As the expiration date of the I-94 approaches, the visitor must either prepare to leave the country, or apply for an extension of status. If the extension of status is granted, the I-94 will be annotated by an INS authority. The extension may change the status (i.e. from J-1 to H-1) as well as extend the time authorized in status. Thus the original visa information as indicated in the passport may no longer be valid, while an updated I-94 allows the visitor to legally continue his/her business in the U.S. The disadvantage of this situation is that should the alien desire a temporary exit from the U.S., a renewed visa would be required to reenter, even though the I- 94 may still have authorized the alien's legal presence. THE I-94, NOT THE VISA, IS THE ONLY VALID INDICATION OF CURRENT STATUS WHILE IN THE U.S.. IF THE I-94 HAS EXPIRED AND WILL NOT BE RENEWED, IT IS THE EMPLOYER'S RESPONSIBILITY TO IMMEDIATELY TERMINATE THE INDIVIDUAL.

      3. Taxpayer Identification Number

        The University is required to furnish to Federal and State tax agencies a taxpayer identification (Social Security) number for each employee. Failure by the University to furnish this number can result in a financial penalty for each omission. Thus, it is mandatory that each alien supply the University with such a number. If the alien has not had one issued to him by the Social Security Administration, he is required to apply for one.

        The nearest office of the Social Security Administration is located at 1940 Garnet Ave., Suite 207 in Pacific Beach. The applicant must bring the following items when applying for a Social Security Number:

        • Passport and Form I-94

        • Form IAP-66 (if a J-1 visa), or Form I-20A-ID (if an F-1 visa)

        • One other form of photo identification, such as a UCSD student or staff identification card, or a driver's license.

        • An official UCSD document signed by an appropriate official, such as a letter from the department or a copy of the Personnel Action Form.

          If the alien has applied for, but not yet received the number, a Receipt for Application for Social Security Number must be affixed to the appointment packet before it can be processed by the Accounting Office.

          A new Social Security number is usually issued within two to five weeks of the date of application. As soon as the number is received, the Accounting Office/Payroll Division must be notified so that the records can be updated. In some cases the Social Security card may be stamped "Not valid for employment." This means that the applicant is probably an F-1 visa holder, and, as a student, this individual may not be lawfully employed outside the institution in which he/she is registered as a student.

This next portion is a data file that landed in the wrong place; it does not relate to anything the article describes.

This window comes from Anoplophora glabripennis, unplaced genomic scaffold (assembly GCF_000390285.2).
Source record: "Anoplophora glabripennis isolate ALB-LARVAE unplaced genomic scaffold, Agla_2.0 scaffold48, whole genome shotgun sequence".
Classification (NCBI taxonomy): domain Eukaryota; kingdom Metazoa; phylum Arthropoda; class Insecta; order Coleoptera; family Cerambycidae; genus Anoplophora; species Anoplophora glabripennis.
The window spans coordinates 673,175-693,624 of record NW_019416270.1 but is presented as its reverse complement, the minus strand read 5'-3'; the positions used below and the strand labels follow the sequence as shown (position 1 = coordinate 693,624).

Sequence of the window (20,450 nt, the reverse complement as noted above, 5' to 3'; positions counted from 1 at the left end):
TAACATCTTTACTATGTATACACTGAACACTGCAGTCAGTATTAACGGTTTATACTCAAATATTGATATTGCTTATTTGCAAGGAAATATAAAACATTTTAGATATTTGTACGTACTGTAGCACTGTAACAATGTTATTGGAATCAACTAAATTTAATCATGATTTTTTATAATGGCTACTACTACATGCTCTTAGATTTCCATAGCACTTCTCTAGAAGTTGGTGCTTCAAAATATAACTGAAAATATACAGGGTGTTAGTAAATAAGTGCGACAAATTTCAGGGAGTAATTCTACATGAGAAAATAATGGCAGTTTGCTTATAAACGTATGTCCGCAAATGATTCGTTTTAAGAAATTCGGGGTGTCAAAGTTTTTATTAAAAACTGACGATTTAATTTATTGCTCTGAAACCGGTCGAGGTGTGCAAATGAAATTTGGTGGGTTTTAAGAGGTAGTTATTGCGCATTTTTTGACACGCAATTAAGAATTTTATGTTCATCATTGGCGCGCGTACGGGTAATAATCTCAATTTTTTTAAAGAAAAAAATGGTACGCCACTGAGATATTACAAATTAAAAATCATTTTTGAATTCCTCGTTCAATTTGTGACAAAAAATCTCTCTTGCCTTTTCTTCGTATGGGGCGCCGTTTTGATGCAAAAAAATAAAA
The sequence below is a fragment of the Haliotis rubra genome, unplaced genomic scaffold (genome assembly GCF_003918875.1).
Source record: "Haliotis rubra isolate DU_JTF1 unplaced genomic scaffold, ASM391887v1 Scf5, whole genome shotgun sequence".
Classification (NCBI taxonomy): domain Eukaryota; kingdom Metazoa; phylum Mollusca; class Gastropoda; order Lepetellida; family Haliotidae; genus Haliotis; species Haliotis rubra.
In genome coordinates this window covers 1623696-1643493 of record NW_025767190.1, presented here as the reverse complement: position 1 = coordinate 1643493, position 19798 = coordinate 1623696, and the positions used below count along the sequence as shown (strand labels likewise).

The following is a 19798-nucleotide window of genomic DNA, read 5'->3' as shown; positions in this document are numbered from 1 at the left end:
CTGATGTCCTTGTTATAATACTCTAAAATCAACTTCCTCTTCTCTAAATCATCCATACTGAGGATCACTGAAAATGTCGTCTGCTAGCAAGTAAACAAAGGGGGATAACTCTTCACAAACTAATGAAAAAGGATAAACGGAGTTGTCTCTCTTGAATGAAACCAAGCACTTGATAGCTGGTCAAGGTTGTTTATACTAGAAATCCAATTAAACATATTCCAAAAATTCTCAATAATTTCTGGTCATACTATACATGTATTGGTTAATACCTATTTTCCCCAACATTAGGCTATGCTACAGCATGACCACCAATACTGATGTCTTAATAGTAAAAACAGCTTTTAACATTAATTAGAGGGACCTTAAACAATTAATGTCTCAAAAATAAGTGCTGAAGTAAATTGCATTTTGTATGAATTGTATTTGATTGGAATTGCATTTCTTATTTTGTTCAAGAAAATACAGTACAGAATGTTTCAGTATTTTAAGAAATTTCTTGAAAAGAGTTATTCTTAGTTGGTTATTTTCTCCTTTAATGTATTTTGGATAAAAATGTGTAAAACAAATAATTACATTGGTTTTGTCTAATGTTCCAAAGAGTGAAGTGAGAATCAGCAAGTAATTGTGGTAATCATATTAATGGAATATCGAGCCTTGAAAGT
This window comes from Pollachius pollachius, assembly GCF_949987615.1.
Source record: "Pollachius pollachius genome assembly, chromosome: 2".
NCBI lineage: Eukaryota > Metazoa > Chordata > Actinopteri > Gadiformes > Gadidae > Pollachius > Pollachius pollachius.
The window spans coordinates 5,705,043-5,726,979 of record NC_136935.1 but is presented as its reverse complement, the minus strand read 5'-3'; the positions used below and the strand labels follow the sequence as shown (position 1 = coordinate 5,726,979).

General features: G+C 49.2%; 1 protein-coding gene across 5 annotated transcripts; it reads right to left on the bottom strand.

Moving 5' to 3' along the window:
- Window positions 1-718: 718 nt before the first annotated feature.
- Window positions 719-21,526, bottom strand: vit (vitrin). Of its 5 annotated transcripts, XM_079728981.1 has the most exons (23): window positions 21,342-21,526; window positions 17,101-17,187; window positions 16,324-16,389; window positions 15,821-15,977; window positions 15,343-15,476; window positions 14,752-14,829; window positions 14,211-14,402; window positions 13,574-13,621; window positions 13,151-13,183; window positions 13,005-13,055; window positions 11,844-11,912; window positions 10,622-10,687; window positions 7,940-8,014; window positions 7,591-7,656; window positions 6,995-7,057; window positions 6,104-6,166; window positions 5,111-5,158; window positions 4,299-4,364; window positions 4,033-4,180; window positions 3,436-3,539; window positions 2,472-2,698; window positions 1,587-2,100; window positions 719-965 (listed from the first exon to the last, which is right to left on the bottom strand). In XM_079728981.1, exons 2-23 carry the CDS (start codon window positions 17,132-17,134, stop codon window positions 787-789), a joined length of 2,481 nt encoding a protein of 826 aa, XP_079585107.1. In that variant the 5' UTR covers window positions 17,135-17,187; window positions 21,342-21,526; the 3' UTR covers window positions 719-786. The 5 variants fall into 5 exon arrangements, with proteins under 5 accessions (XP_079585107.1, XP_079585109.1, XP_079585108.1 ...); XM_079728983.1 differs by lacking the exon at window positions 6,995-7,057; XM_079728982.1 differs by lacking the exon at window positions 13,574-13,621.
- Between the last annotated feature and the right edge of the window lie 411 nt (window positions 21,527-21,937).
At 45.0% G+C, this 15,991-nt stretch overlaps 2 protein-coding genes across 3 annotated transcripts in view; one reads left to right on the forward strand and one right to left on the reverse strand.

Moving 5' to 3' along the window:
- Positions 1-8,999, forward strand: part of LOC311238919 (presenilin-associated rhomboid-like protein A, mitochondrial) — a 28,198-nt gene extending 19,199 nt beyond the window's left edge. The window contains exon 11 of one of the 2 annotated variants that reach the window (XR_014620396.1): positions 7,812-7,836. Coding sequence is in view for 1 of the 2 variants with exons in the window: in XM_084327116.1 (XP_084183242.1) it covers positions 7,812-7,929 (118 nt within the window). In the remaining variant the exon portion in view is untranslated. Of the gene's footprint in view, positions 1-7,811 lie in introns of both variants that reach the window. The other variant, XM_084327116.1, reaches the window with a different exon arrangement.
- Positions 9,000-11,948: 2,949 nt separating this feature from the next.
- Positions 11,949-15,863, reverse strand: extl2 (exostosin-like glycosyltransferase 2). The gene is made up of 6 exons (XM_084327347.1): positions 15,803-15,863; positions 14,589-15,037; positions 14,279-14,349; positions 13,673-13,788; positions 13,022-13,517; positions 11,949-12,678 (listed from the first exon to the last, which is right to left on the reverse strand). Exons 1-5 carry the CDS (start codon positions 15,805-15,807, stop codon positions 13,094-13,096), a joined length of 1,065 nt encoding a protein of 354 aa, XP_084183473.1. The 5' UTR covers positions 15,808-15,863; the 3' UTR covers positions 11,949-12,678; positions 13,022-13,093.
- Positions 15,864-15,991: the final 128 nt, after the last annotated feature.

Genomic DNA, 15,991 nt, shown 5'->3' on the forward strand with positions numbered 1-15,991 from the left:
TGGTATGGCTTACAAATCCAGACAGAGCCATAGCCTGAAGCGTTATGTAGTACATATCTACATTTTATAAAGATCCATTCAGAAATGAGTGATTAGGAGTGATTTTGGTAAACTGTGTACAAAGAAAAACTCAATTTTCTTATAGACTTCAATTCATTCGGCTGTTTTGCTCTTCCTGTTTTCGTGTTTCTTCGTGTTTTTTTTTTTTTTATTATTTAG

4. Compensation from University sources.

      1. Compensation for Employment

        1. Verification of Employment Eligibility and Tax Status Determination

          Under the terms of the Immigration Reform and Control Act, the University may not "employ" any alien who does not have the legal right to work. One of the requirements of the Act is that the employer is required to complete the Form I-9, Employment Eligibility Verification. If the new employee is not a citizen and not a permanent resident alien, as evidenced by his/her assertions on the Form I-9, a series of inquiries must be made to establish the alien's right to work, withholding tax status, and the University's tax reporting requirements for that individual. The following forms must be attached to the employment packet as required (see Section IV.):

          1. INS Form I-9, Employment Eligibility Verification

          2. Form AT-1, Statement of Citizenship Status

          3. IRS Form 8233 Exemption from Withholding on Compensation for Independent Personal Services of a Nonresident Alien Individual, if appropriate.

          4. IRS Form 1078, Certificate of Alien Claiming Residence in the United States, if appropriate.

        2. Income Tax Withholding

          "Residency" is a nebulous term. It has several different meanings depending upon the context in which it is used. A "resident" for income tax purposes has a different connotation than a "resident" for immigration purposes. Further, a "resident" for Federal Income tax purposes is different than a "resident" for California State Income tax purposes.

          1. Resident Aliens

            Aliens who are employed by UCSD, and are determined to be "resident" for tax purposes are subject to tax withholding on the same basis as United States citizens. There are no limitations on the choice of marital status or the number of exemptions which they can claim on a Form W-4, Employee's Withholding Allowance Certificate.

          2. Non-Resident Aliens

            Aliens who are employed by UCSD, and are determined to be "non-resident" for withholding tax purposes may be treated in one of two ways:

            1. If the non-resident alien qualifies for exemption from federal withholding under the terms of an income tax treaty with his/her country of permanent residence, no federal tax will be withheld from the alien's paycheck as long as the alien continues to qualify under the treaty terms for continued exemption.

            2. If the non-resident alien does not qualify for exemption from federal withholding tax under the terms of an income tax treaty, IRS directives dictate that federal tax be withheld from the alien's paycheck at the rate calculated for a single person, claiming only one exemption. This would be true without regard to the alien's actual marital status or number of dependents. (There are exceptions to this rule for residents of Canada, Mexico, Japan and South Korea.)